Medical marijuana play AusCann isn’t a takeover target yet, says its managing director Elaine Darby.

With speculation around market consolidation beginning to swirl this year, Australia’s #2 pot stock has the early-mover advantages, size and major shareholder to spur speculation.

Last week there was a double takeover by Queensland Bauxite which bought the remainder of Medical Cannabis Ltd.

And industry insiders tell Stockhead Australia’s largest pot stock Cann Group (ASX:CAN) may be acquired by its biggest shareholder, Canadian Aurora, by the end of the year.

But Ms Darby told Stockhead AusCann has had no discussions with Canopy around an acquisition.

She says they’re positioning themselves more as a drug manufacturer so expects any future bids to come instead from the pharmaceuticals industry, rather than cannabis growers.

Canopy is Canada’s largest cannabis company and AusCann’s (ASX:AC8) biggest shareholder with just over 10 per cent.

AusCann was the second listed cannabis company to receive a growing permit, which allows them to actually start growing marijuana, and is the other company on the ASX alongside Cann that is in advanced stages towards setting up its own Australian growing base.

Australian cannabis companies have received considerable help and intellectual property from Canada, where companies have already gone through the trial and error process to turn cannabis from amateur to commercial drug.

There are expectations that once Aussie pot stocks begin to prove themselves commercially, offers are likely to come from foreign companies wanting a toehold in Australia.

Canopy is providing considerable assistance to AusCann for its 10 per cent stake, through cannabis oil supply and distribution agreements.

Further, AusCann’s new master cannabis grower Luke Pigeau is a man who has worked for two companies acquired by Canopy.

AusCann CEO Elaine Darby says Mr Pigeau cut his teeth as a small scale grower, then when the Canada market opened he moved up to Mettrum Health and Agripharm.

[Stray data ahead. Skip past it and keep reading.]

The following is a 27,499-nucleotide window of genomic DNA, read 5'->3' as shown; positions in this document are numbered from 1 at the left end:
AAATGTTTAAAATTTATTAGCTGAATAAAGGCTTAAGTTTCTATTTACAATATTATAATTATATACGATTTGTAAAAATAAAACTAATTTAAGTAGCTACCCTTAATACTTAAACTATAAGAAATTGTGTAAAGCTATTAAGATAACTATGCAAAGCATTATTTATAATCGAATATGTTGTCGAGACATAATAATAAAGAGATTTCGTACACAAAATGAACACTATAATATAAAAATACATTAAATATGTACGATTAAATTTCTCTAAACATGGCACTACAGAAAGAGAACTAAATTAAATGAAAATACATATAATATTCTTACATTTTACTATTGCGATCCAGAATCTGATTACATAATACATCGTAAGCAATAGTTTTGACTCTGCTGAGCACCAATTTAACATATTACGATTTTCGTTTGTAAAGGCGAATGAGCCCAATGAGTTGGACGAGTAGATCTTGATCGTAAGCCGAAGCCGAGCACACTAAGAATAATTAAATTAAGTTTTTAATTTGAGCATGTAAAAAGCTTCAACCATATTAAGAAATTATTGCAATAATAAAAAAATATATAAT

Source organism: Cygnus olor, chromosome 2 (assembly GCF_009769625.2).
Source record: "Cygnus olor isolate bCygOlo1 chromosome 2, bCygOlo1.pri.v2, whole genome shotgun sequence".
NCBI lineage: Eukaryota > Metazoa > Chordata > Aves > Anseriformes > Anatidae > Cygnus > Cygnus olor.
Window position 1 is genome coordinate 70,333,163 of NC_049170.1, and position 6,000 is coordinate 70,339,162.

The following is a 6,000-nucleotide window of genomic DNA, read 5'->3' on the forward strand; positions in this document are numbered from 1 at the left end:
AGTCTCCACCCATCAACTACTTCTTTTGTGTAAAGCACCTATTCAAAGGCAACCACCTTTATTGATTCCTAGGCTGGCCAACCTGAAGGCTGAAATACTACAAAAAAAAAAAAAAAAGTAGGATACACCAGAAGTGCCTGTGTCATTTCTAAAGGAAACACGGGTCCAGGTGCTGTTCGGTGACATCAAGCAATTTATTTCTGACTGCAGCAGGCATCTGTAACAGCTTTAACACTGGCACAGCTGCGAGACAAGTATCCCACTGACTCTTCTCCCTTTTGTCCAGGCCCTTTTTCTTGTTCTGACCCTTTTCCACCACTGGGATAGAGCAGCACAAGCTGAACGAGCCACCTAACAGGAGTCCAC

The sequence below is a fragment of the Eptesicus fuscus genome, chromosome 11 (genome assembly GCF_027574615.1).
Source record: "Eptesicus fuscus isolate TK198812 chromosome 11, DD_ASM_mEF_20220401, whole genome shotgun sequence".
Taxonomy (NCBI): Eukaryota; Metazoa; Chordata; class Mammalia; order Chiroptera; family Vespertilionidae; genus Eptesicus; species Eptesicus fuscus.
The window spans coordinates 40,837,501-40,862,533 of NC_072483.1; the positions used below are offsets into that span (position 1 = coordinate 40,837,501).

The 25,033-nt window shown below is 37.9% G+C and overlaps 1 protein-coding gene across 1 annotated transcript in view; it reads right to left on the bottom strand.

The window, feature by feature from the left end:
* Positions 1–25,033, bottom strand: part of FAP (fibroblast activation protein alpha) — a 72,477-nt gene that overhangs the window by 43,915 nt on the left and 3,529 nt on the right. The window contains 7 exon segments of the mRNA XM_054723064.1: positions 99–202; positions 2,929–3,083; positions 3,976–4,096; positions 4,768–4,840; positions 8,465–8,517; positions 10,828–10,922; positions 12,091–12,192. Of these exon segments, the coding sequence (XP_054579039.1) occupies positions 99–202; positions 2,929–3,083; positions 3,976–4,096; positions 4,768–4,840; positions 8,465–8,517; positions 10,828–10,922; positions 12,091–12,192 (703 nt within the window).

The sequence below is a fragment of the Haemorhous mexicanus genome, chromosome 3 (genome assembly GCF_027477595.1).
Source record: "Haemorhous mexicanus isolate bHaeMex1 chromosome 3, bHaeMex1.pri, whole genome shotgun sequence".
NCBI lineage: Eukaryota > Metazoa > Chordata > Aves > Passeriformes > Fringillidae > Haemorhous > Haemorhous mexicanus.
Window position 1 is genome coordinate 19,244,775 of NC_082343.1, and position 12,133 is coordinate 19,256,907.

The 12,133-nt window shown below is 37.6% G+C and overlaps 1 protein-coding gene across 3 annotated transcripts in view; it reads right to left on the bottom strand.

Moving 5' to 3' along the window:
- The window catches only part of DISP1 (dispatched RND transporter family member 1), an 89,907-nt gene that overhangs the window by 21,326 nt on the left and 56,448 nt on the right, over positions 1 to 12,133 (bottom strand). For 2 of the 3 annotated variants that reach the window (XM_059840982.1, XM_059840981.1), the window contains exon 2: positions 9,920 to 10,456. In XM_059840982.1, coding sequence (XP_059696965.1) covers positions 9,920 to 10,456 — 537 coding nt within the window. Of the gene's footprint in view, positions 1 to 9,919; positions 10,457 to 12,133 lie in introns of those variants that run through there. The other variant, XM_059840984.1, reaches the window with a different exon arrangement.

They were bought by Canopy Growth in 2016 and 2017 respectively.

Growing operations

AusCann is also deepening its Canadian footprint with an agreement with Jade Cannabis. The agreement is for three years of R&D into increasing the yield per square metre of a grow room.

Jade Cannabis’ cofounder Kenneth Langford designed a system able to deliver a crop every two weeks from four grow rooms when he was working for Peace Naturals.

Ms Darby says they will start growing at their Tasmanian location by the end of the year, and the crop with go directly to drug manufacturer Tasmanian Alkaloids for drug production.

The Canada factor

Canopy could put AusCann in something of a tight spot though: it’s lobbying in Australia for recreational use.

Australia’s growers are carefully promoting their local ambitions to fend off suggestions they’re looking to supply more profitable, mature markets like Canada than Australia’s infant market.

Companies must toe the line if they want to keep their all-important licences or permits, if they have them, as AusCann does.

A licence allows companies to start the process of building facilities capable of farming cannabis, a permit allows them to start growing it.

Ms Darby says so far it’s a non-issue because the two companies have gone in different directions since they forged the partnership, with AusCann looking more closely at the pharmaceuticals industry.